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What Is Hand, Foot & Mouth Disease, & Why Is It on the Rise?

Hand, foot and mouth disease is a condition that often strikes in childhood and can be completely miserable for little ones and the rest of their family. What exactly is HFM, and why does it seem to be everywhere these days?

What is HFM, anyway?

Kids can come down with a dizzying array of rash-based maladies, and while you may not be familiar with this one, hand, foot and mouth disease is definitely another illness to watch out for. 

“Hand, foot and mouth disease is a viral illness which can cause fever and blisters or spots in the mouth, on the hands and on the feet of affected individuals,” Dr. Danelle Fisher, chief of pediatrics at Providence Saint John’s Health Center, tells SheKnows. “HFM occurs more commonly in infants, toddlers and school-aged children.”

The illness usually starts out innocently enough, dermatologist Dr. Erum Ilyas tells SheKnows. Typically, it begins with a few days of a low-grade fever, he notes. They may be a little irritable and might have a sore throat. As a parent, you know there are plenty of viruses that seem similar, and many just fade away after a few days. 

Not so with HFM, Ilyas says. “A rash breaks out as small painful vesicles that break open quickly in the mouth and make it uncomfortable to eat, and often, kids will start drooling,” he explains. “The hands and feet (especially on the sides of the fingers) will break out in small vesicles with a pink halo around them. About half the cases will also have lesions on the buttocks.” Ow!

More: How to Keep Your Kids From Getting Sick Once School Starts

An unwelcome virus

Like many maladies, hand, foot and mouth disease is caused by a virus. According to the CDC, in HFM’s case, it’s typically a virus called Coxsackievirus A16, but that’s not the only culprit. It’s spread in loads of different ways, such as hugging someone with the infection and breathing in any virus particles that may be emanating from their nose or coming into contact with objects and surfaces that may be hosting the virus, such as on a doorknob. Sharing drinks can also spread the illness, as can not properly washing your hands after using the restroom (it can spread via fecal germs, unfortunately). 

More: Turns Out We’re All Terrible at Washing Our Hands

As a virus, there really isn’t any medicine available that will shorten the duration of the illness (or cure it outright), says Ilyas, but he does note that over-the-counter pain relief might come in handy (such as ibuprofen or acetaminophen) because, let’s face it, HFM is painful. You can, however, try a few strategies that may help your kids eat or drink. “It helps to have kids suck on cold treats like Popsicles,” he explains. “Eating softer foods and less acidic foods will also be less likely to irritate the lesions while trying to eat.”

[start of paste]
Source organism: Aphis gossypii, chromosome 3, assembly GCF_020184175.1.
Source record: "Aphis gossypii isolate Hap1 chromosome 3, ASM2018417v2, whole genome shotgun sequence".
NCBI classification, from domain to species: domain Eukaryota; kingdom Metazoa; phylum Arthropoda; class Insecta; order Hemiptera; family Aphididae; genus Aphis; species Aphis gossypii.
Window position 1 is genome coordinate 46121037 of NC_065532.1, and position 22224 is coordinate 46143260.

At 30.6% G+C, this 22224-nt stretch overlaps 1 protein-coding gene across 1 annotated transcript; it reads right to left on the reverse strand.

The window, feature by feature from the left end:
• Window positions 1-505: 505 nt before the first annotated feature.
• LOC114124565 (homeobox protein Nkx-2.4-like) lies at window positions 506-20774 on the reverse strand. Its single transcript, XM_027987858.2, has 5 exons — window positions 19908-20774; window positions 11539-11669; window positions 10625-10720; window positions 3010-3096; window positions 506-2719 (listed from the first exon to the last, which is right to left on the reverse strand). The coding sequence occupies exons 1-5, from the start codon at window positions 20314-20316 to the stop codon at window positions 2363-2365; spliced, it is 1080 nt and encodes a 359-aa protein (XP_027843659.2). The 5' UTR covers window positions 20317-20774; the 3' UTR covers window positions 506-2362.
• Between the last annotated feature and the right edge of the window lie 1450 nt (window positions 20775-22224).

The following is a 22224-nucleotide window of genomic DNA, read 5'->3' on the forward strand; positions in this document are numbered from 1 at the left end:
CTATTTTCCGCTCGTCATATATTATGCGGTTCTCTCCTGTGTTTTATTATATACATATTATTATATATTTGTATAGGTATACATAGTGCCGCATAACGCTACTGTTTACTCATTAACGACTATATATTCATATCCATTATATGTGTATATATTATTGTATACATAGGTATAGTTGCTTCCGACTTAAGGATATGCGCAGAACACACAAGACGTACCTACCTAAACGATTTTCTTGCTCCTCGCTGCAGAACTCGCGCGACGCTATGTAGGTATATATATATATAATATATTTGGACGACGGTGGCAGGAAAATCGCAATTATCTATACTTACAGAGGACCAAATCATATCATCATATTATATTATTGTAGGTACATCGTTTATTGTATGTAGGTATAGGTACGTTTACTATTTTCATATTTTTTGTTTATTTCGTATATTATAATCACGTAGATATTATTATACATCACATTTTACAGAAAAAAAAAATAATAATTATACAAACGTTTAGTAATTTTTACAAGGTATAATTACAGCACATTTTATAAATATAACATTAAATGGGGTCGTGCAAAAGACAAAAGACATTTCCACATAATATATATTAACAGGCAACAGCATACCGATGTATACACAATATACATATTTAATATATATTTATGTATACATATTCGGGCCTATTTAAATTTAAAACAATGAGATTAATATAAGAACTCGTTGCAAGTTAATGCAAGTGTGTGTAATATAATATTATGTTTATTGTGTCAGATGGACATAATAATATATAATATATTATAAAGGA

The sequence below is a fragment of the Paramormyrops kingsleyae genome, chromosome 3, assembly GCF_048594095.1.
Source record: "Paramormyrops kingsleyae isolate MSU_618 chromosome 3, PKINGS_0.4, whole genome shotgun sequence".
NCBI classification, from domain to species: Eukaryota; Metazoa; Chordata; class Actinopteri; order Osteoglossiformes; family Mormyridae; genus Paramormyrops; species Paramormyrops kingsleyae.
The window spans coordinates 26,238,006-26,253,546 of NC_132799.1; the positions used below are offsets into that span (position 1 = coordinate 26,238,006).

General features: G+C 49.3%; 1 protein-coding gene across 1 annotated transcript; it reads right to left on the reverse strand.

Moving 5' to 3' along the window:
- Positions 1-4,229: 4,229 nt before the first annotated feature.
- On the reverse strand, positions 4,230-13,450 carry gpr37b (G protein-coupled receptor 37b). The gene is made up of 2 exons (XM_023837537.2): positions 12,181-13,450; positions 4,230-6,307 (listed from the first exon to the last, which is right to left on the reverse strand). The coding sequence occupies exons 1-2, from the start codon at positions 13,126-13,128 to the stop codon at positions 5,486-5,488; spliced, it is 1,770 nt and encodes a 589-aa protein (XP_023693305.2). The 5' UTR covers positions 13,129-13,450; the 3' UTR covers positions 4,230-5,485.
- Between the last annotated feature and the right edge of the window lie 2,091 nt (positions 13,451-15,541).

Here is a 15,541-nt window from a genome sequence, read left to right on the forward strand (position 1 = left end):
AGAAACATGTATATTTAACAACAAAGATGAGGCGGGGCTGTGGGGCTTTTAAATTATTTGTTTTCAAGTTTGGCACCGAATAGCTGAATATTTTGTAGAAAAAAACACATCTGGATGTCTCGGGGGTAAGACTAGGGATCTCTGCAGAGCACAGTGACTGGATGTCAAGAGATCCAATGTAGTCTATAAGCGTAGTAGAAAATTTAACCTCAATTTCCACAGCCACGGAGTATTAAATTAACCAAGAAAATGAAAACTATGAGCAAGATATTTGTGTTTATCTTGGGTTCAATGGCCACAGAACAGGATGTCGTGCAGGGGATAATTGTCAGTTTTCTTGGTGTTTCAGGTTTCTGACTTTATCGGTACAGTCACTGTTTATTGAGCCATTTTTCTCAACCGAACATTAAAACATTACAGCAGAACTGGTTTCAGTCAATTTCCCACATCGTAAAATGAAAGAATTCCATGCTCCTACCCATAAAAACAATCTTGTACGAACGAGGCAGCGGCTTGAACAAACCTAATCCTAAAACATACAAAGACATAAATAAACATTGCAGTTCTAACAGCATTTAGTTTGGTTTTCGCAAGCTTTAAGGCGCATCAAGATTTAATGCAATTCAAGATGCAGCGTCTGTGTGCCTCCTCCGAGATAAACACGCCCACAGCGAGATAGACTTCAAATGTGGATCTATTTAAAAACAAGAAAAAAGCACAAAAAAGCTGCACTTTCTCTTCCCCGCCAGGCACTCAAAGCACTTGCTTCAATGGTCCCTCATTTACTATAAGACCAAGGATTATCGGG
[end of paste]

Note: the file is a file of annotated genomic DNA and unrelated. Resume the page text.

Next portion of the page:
Is HFM more prevalent these days?

As it turns out, while summertime is full of fun times, warmer weather is often associated with more outbreaks, Ilyas explains. “Across the world, there has been a rising incidence of hand, foot and mouth — especially in Asia,” he notes. “It is unclear why — however, some theories suggest climate change may be partially to blame.”

HFM-prevention strategies

Hand, foot and mouth disease is pretty contagious, unfortunately. It’s usually the most contagious during the first week of illness according to the CDC. However, that doesn’t mean there is no danger after that first seven days is over, says Ilyas. “The virus can still be shed in their saliva and feces for weeks after,” he warns. “Proper hygiene with handwashing, covering the mouth [when] coughing, proper disposal of tissues after wiping a runny nose [and] avoiding sharing drinks [are] important.”

Dehydration is the main complication parents should watch out for, Fisher notes. She explains the sores in the mouth can cause kids to turn their noses up at offered drinks, so try to push fluids and watch out for signs of dehydration.

Also, while this illness is far more common in small children, that doesn’t mean older kids — and adults — aren’t ever going to experience HFM. “I thought I should point out that this is not strictly a kids disease,” Bruce Mirken of The Greenlining Institute tells SheKnows. “I know, because I got it at the age of 55 or 56 at a professional conference in Los Angeles.” 

So a head’s up to parents to keep the illness at bay by continuing the prevention strategies above after your child seems to be well so you can hopefully avoid coming down with it as a grown-up. As Mirken says, “It’s really, really, really miserable.”

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